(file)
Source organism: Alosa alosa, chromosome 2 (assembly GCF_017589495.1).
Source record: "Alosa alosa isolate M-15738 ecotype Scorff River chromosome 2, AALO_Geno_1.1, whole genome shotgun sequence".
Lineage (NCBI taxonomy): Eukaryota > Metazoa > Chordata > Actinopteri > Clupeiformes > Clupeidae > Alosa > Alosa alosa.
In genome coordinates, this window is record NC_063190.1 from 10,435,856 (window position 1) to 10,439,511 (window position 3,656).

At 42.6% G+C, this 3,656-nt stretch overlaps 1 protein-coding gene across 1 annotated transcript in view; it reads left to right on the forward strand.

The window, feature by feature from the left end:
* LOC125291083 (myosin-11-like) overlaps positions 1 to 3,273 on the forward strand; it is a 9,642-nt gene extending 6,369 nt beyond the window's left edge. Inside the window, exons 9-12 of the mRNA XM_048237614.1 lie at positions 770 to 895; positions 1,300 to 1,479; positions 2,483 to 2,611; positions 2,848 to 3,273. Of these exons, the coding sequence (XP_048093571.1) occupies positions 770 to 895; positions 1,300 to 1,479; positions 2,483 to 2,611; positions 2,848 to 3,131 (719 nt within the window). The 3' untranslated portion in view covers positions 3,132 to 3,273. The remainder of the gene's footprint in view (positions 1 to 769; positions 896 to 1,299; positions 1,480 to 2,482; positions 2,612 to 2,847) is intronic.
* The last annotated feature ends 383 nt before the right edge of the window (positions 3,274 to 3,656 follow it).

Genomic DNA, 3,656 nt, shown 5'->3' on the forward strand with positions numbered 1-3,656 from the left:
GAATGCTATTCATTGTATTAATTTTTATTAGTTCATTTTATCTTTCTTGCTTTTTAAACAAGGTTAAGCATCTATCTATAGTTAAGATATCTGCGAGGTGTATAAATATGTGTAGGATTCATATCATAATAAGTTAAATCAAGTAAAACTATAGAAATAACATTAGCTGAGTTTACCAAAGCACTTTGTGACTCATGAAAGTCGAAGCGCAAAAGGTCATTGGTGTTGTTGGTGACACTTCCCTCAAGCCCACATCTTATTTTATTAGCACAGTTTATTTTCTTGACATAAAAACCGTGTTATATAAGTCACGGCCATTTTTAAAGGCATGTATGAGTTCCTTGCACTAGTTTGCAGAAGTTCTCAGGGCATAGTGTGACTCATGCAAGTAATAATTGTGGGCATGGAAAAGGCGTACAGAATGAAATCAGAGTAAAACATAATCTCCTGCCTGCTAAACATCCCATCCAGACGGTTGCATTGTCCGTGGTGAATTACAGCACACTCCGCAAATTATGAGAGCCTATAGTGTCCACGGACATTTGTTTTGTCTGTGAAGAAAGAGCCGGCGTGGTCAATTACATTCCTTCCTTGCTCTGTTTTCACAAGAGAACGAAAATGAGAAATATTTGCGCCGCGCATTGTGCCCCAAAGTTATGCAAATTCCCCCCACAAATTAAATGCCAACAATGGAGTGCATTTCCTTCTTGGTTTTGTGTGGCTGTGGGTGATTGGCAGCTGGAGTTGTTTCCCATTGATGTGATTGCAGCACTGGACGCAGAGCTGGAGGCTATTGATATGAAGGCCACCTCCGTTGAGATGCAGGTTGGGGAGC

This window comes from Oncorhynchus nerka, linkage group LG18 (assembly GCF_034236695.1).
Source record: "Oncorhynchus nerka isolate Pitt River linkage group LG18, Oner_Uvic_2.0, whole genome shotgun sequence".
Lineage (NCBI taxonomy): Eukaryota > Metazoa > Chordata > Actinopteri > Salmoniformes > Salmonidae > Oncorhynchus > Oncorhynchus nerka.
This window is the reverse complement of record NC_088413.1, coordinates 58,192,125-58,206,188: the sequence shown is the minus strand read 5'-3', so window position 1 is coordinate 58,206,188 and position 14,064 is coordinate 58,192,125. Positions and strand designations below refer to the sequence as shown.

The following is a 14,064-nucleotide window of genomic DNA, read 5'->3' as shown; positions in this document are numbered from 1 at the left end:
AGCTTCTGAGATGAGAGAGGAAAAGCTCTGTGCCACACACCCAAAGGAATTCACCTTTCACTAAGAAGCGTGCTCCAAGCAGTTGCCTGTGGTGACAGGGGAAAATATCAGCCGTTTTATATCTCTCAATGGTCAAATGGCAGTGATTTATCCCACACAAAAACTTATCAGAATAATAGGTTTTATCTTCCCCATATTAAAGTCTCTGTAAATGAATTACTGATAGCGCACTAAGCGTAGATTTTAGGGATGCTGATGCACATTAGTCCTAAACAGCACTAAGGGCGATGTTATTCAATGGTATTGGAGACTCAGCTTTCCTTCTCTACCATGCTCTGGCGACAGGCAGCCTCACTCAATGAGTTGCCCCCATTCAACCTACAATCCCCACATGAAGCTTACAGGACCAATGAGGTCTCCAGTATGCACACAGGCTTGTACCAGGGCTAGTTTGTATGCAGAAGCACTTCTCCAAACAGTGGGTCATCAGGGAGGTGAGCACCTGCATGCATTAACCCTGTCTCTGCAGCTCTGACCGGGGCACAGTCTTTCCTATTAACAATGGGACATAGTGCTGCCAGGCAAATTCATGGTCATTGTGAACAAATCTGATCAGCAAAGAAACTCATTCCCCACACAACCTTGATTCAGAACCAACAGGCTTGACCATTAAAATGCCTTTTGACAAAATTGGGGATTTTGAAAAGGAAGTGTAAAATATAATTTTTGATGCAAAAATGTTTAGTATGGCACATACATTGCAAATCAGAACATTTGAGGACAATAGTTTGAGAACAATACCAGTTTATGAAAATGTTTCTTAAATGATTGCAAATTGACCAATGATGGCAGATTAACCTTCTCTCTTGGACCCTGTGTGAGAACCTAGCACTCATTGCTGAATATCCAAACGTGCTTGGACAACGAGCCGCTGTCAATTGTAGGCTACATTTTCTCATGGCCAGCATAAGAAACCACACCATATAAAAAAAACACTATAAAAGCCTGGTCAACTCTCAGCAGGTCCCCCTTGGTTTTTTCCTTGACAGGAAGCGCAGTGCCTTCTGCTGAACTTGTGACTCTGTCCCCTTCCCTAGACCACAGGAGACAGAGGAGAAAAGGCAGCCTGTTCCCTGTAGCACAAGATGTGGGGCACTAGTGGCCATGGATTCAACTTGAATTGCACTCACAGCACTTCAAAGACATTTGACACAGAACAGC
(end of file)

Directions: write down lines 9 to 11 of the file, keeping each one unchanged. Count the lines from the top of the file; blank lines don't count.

Genomic DNA, 3,656 nt, shown 5'->3' on the forward strand with positions numbered 1-3,656 from the left:
GAATGCTATTCATTGTATTAATTTTTATTAGTTCATTTTATCTTTCTTGCTTTTTAAACAAGGTTAAGCATCTATCTATAGTTAAGATATCTGCGAGGTGTATAAATATGTGTAGGATTCATATCATAATAAGTTAAATCAAGTAAAACTATAGAAATAACATTAGCTGAGTTTACCAAAGCACTTTGTGACTCATGAAAGTCGAAGCGCAAAAGGTCATTGGTGTTGTTGGTGACACTTCCCTCAAGCCCACATCTTATTTTATTAGCACAGTTTATTTTCTTGACATAAAAACCGTGTTATATAAGTCACGGCCATTTTTAAAGGCATGTATGAGTTCCTTGCACTAGTTTGCAGAAGTTCTCAGGGCATAGTGTGACTCATGCAAGTAATAATTGTGGGCATGGAAAAGGCGTACAGAATGAAATCAGAGTAAAACATAATCTCCTGCCTGCTAAACATCCCATCCAGACGGTTGCATTGTCCGTGGTGAATTACAGCACACTCCGCAAATTATGAGAGCCTATAGTGTCCACGGACATTTGTTTTGTCTGTGAAGAAAGAGCCGGCGTGGTCAATTACATTCCTTCCTTGCTCTGTTTTCACAAGAGAACGAAAATGAGAAATATTTGCGCCGCGCATTGTGCCCCAAAGTTATGCAAATTCCCCCCACAAATTAAATGCCAACAATGGAGTGCATTTCCTTCTTGGTTTTGTGTGGCTGTGGGTGATTGGCAGCTGGAGTTGTTTCCCATTGATGTGATTGCAGCACTGGACGCAGAGCTGGAGGCTATTGATATGAAGGCCACCTCCGTTGAGATGCAGGTTGGGGAGC

This window comes from Oncorhynchus nerka, linkage group LG18 (assembly GCF_034236695.1).